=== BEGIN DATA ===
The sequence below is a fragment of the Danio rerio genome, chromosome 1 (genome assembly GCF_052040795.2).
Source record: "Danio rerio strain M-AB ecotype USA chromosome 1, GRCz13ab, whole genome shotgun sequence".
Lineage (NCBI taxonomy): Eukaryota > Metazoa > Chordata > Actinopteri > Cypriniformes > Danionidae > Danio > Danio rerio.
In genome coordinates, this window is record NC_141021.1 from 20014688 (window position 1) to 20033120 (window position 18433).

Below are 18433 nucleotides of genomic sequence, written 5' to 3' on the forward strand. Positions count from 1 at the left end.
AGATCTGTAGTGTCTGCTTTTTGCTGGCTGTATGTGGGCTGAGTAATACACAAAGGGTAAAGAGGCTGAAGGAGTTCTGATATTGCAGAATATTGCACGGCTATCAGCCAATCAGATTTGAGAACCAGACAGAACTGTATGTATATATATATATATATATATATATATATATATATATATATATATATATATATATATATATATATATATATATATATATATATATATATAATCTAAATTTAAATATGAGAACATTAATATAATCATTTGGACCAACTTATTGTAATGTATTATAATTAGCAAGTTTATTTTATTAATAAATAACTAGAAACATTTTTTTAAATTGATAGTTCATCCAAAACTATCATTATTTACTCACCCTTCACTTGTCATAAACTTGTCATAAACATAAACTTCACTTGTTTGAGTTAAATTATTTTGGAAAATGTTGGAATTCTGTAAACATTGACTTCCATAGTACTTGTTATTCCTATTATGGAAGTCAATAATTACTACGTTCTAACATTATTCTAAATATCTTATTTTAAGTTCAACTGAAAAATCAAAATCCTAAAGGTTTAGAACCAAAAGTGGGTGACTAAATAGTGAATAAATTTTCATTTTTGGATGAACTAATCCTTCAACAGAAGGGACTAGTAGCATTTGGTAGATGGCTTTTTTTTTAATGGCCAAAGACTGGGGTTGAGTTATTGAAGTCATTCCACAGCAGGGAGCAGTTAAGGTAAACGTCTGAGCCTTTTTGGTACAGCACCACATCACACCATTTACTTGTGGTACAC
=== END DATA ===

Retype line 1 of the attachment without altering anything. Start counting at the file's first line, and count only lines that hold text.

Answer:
The sequence below is a fragment of the Danio rerio genome, chromosome 1 (genome assembly GCF_052040795.2).